Alberta's bid to transform a fifth of its oil sands region into parks and recreation areas has set the stage for a costly and drawn-out compensation battle with more than a dozen energy companies whose leases the province wants to cancel.
A draft land protection plan released this week pits the province against some of its wealthiest corporate citizens, including major producers like Cenovus Energy Inc., Canadian Natural Resources Ltd., BP PLC and Imperial Oil Ltd. Each stands to see part of its land seized back as the province attempts to keep some of the oil sands green.
In doing so, it has set up a battle between ecological and financial values, since the earth it wants to shield from development contains billions of barrels of lucrative oily bitumen. That has raised difficult questions about who should be paid for giving up land and resources - and how much. And the stakes behind those questions are potentially sizable, given legal precedents that show companies must be compensated for the value of the resources they are asked to give up - which, in this case, is a large trove of oil.
"These things are always difficult," said Robert Desbarats, an energy lawyer with Osler Hoskin & Harcourt LLP. "The government will say, 'We'll just give you your money back.' Companies will say, 'No, we should get the fair market value, and that's a lot more than we paid for it.' " Most of the land the province is seeking is not under active development. In fact, some was not expected to reach production for decades. But it still contains oil, and even companies that admit their land is marginal say they won't give it up for cheap - at least not without a fight. And compensation questions are so thorny they have helped to sink or curtail several high-profile conservation efforts by the province in past years, and history shows that wrangling over money can take many years to sort out.
The stakes are particularly high for Alberta, which is now grappling with multibillion-dollar deficits - and has yet to publicly estimate the cost of the protection effort, which it wants to formalize in 90 days after consulting with industry and the public.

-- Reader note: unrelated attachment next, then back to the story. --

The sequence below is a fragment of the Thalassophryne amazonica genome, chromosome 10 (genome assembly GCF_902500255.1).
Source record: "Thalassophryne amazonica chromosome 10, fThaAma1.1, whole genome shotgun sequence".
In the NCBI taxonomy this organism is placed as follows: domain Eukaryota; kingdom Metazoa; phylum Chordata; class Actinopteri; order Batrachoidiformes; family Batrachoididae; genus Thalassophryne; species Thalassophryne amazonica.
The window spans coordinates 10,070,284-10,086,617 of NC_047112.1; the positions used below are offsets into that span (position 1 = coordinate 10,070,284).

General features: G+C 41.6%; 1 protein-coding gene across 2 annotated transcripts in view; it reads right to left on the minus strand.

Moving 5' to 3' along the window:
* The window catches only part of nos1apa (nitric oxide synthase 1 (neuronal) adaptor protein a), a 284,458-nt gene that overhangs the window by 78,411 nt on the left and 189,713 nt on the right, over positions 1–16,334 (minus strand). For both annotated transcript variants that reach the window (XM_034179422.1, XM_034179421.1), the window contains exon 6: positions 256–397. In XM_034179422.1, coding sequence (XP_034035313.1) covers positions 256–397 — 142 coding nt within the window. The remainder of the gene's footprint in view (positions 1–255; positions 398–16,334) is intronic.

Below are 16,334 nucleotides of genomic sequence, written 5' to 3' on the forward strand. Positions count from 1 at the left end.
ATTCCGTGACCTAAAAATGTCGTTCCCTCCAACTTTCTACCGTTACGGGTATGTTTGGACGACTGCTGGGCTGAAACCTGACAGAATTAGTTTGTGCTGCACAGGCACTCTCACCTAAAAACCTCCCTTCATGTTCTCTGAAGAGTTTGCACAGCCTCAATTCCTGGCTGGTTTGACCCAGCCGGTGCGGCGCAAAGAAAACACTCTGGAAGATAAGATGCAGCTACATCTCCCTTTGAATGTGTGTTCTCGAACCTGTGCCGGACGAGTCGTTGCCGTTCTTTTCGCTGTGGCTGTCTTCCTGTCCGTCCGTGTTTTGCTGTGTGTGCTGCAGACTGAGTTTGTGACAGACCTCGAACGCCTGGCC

Mel Knight, the Minister for Sustainable Resource Development, has said the province will look at giving companies back the money they paid for land rights and refunding their development costs, with interest.
The government has calculated scenarios with creating the protected areas that are both "significant" and very little sums of money, said Lloyd Snelgrove, Alberta's Finance and Enterprise Minister. He declined to provide further details. "We're a long ways away from starting to say what the compensation costs will be," he said in an interview on Wednesday. "Let's get the plan right first."
A series of legal precedents suggests the amount could be substantial. In 2005, the province agreed to compensate owners of natural gas for the value of the resource they lost when it ordered gas wells shut in - ironically, to better allow for oil sands production. The Supreme Court has also ruled, in a landmark 1985 case, that owners of resource rights must be compensated for the value of resources expropriated by governments, not simply given back the money they paid to acquire it.
With crude currently trading over $100 (U.S.) a barrel, potential compensation sums could be vast for a resource the size of the oil sands.
But settling on a value can be tremendously complicated. Much of the area Alberta wants to conserve is in the very early stages of development and little explored; indeed, few companies have any reserve calculations at all on the land. That means it's tough to determine how much oil it holds. And even if it holds billions of barrels - as one company, Sunshine Oilsands Ltd., has said - it's unclear how much of that can be technically and economically extracted. That makes determining it's worth incredibly difficult.
Worse, if land is to be protected, companies can't do more drilling to pin down its crude content.
"Trying to determine a value often involves working with very limited information," said Bruce Melville, a B.C. lawyer who specializes in expropriation.
In part for these reasons, previous land use efforts in Alberta, including a "special places" push a decade ago and an earlier "integrated resource planning process," have struggled to accomplish their goals, and have often had to abandon attempts to protect commercially important areas.